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Review - Hello Dolly at the Raven Theater – Healdsburg – by Harry Duke

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Review - Hello Dolly at the Raven Theater – Healdsburg – by Harry Duke

In the dark days before the advent of such social apps as eharmony.com, farmersonly.com and Tinder, if a marriage-minded gentleman sought an introduction to a marriage-minded lady, he would engage the services of a matchmaker – a person who arranges relationships and marriages between others as a formal occupation. Matchmaking has long been a prominent plot device in literature and theatre. Often a subplot, like Yenta’s activities in Fiddler on the Roof, American musical theatre’s most beloved matchmaker is Dolly Gallagher Levi, the titular character in Hello, Dolly!, the Raven Players’ latest production now running at the Raven Theatre in Healdsburg.

Dolly (Tina Lloyd Meals) has been engaged by Yonkers, NY businessman Horace Vandergelder (Steven Kent Barker) to find him a suitable wife. (You know, the kind that cooks and cleans.)  Ah, but Dolly’s got her sights set on him for herself. With various machinations in play involving Vandergelder’s daughter Ermengarde (Nicole Thordsen) and her true love Ambrose Kemper (William K. Schlosser) as well as a couple of Vandergelder’s store clerks (J. D. Gordon, Sasha Guleff) and a New York milliner (Nora Summers) and her assistant (Melany Katz), you just know a bunch of people are going to end up with a bunch of other people and all will be well in about two hours.

Tina Lloyd Meals and the cast of Hello Dolly

Hello, Dolly! is one of the best known and most beloved American musicals, and director Joe Gellura and the Raven Players don’t disappoint.  What it may lack in production values and technical elements (which may have to do with the limitations of the space, or budget, or both) is more than made up for by the talent on-stage. Ms. Lloyd Meals is a perfect choice for Dolly, both in voice and character, though the ‘New York accent’ does seem to come and go on occasion. Mr. Barker, after a 30 year absence from musical theatre, more than holds his own with the talented Ms. Meals. With a strong voice and stage presence, his Vandergelder is a good foil to Ms. Meals’s Dolly and their “cat and mouse” relationship is fun.  Mr. Barker shouldn’t wait another 30 years to take the stage.

As with most community theatre productions of this nature, there’s a large supporting cast of seasoned veterans and relative newcomers to the stage. Gellura’s done a good job of casting here as well, with Mr. Gordon, Ms. Summers, Ms. Thordsen, and Ms. Katz in good voice and providing some delightful character work. The standout among this talented supporting group was Sasha Guleff, who is absolutely charming in the role of Barnaby Tucker, Vandergelder’s junior clerk. Set free in New York City for a day, Guleff injects his character with an infectious energy that is the very definition of “a kid in a candy store” and dances with reckless abandon and joy.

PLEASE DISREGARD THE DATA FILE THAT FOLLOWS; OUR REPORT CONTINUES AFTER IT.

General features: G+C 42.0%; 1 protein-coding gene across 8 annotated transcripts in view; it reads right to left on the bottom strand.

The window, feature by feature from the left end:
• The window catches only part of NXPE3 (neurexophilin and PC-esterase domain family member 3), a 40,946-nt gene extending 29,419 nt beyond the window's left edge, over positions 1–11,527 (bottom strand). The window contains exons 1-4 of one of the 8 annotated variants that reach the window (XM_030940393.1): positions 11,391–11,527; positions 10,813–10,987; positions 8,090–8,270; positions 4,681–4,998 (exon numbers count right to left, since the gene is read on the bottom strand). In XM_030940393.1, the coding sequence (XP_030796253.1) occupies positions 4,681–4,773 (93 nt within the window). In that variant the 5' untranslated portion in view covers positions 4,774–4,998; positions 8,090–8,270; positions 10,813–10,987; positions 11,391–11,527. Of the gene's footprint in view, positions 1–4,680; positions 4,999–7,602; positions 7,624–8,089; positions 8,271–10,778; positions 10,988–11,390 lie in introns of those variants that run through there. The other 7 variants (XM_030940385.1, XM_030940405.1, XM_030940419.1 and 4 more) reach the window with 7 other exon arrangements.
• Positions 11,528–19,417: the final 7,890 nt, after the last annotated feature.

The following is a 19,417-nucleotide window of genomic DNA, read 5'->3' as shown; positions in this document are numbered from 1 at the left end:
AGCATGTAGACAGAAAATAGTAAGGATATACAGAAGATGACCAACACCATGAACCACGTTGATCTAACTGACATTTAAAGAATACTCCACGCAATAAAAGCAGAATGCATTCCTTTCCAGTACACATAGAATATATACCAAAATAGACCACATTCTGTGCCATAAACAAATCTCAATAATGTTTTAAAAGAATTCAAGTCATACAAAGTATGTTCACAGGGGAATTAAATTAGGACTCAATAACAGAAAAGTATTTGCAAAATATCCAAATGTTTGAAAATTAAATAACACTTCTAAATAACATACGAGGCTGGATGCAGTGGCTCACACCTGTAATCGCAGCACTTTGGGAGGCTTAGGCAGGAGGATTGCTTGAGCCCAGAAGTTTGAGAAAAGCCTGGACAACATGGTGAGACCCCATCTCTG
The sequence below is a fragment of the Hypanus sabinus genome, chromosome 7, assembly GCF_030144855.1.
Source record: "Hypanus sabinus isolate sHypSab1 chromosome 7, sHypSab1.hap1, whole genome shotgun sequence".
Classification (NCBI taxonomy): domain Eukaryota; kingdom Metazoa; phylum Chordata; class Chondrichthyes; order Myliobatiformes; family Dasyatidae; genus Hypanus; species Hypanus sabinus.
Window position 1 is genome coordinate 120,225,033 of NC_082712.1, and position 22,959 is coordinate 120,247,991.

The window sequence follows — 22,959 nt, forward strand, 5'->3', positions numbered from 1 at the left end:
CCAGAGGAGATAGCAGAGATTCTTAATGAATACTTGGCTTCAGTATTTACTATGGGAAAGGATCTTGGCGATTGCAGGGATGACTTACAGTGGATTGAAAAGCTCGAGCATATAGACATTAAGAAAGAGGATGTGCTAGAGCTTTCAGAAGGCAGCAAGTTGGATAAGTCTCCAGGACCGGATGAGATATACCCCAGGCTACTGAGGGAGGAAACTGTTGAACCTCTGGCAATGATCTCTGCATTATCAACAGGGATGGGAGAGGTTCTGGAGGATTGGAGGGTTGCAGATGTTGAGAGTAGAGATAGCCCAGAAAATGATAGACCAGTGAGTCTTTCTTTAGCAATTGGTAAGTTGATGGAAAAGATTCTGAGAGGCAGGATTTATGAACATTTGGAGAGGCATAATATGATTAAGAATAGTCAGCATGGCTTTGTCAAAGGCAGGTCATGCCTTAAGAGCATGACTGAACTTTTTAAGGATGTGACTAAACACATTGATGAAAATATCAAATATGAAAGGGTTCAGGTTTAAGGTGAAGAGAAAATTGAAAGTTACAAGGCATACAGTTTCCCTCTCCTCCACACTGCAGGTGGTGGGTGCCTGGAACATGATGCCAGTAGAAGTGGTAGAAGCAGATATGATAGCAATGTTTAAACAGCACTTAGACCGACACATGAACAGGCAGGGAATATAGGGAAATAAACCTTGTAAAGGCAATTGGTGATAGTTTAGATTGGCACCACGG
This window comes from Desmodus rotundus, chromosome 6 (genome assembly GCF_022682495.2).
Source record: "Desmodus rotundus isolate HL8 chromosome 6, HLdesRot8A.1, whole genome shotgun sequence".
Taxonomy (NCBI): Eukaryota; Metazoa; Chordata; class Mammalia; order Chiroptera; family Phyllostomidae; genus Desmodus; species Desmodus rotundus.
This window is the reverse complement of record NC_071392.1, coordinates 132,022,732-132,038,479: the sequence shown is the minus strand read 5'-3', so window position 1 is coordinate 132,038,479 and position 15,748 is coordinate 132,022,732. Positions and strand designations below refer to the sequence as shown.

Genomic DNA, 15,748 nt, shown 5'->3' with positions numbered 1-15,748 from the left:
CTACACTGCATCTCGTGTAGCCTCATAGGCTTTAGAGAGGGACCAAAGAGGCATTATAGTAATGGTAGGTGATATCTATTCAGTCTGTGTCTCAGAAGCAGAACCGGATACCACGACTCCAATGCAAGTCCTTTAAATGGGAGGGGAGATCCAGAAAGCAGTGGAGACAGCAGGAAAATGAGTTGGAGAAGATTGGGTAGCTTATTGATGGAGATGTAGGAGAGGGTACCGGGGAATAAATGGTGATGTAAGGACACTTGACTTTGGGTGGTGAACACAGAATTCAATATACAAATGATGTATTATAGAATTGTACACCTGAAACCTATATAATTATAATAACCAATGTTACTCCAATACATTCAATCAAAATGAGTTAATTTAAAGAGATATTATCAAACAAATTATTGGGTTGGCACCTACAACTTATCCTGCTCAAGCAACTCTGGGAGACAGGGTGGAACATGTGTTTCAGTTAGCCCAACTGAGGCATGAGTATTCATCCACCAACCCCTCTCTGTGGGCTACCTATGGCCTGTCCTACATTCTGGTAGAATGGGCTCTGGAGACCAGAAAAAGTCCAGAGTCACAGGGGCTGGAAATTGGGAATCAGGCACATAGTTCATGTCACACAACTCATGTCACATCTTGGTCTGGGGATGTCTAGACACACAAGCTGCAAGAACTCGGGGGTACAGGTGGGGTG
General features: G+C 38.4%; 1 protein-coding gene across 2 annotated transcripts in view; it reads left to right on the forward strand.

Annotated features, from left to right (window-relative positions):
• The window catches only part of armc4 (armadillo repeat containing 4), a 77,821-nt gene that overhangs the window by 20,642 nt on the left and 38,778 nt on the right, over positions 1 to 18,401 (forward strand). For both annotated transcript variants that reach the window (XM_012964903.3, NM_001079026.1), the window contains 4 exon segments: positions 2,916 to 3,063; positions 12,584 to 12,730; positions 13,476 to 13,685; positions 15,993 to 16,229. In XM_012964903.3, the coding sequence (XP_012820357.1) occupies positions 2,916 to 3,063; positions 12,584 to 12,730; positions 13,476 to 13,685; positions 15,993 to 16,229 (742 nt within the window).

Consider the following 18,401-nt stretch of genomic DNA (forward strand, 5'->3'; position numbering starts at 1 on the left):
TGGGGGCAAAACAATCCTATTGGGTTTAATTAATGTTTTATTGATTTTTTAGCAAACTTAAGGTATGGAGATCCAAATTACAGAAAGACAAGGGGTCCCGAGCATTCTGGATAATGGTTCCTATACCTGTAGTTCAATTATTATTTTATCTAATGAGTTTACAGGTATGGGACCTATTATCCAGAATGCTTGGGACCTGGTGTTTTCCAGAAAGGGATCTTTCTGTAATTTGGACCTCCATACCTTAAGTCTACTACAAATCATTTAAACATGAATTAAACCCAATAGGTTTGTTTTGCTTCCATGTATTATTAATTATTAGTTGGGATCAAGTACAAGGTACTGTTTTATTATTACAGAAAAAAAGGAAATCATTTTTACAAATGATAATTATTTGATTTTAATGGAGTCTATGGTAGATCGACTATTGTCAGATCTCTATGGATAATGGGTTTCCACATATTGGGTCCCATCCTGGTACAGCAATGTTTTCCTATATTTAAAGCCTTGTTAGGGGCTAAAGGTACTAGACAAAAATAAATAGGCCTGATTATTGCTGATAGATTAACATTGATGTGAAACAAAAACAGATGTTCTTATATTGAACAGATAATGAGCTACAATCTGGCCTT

Musical director Les Pfutzenreuter and a 13 piece orchestra handle the Jerry Herman score well, though the tempo could have been picked up a bit throughout the show. Act I ran a quick 65 minutes, though it felt longer with some of the musical numbers dragging a bit. Choreography was handled by Joseph Favalora, who also performed as the principal dancer.  Again, limitations of the space (and of experienced dancers) may have led to limited choreography, with a whole lot of parading going on (as, of course, the script occasionally necessitates, particularly in “Before the Parade Passes By”).

Where the musical and dance elements really came together well was in the title production number. If they know nothing else from the score, you know audiences are just waiting for “Hello, Dolly!” and the orchestra and ensemble really deliver. An assist should go to Costume Designer Kathy Dingman-Katz and her team of costume builders for really adding some color and character to this endeavor.

There’s a reason Hello, Dolly! has endured and become a staple of community theatre. Take the basic theme that there’s someone out there for everyone, combine it with a sometimes wistful, sometimes whimsical score, have it delivered by top-notch local talent in the leads surrounded by good supporting character work, and you have the makings of a very pleasant evening of live musical theatre.

And it is.

Hello, Dolly! Presented by the Raven Players

through July 12

Fri/Sat @ 8pm, Sun @ 2pm

No July 4 Performance

Raven Theater Healdsburg
115 North Street
Healdsburg, CA 95448

www.raventheater.org

Photos courtesy of the Raven Players

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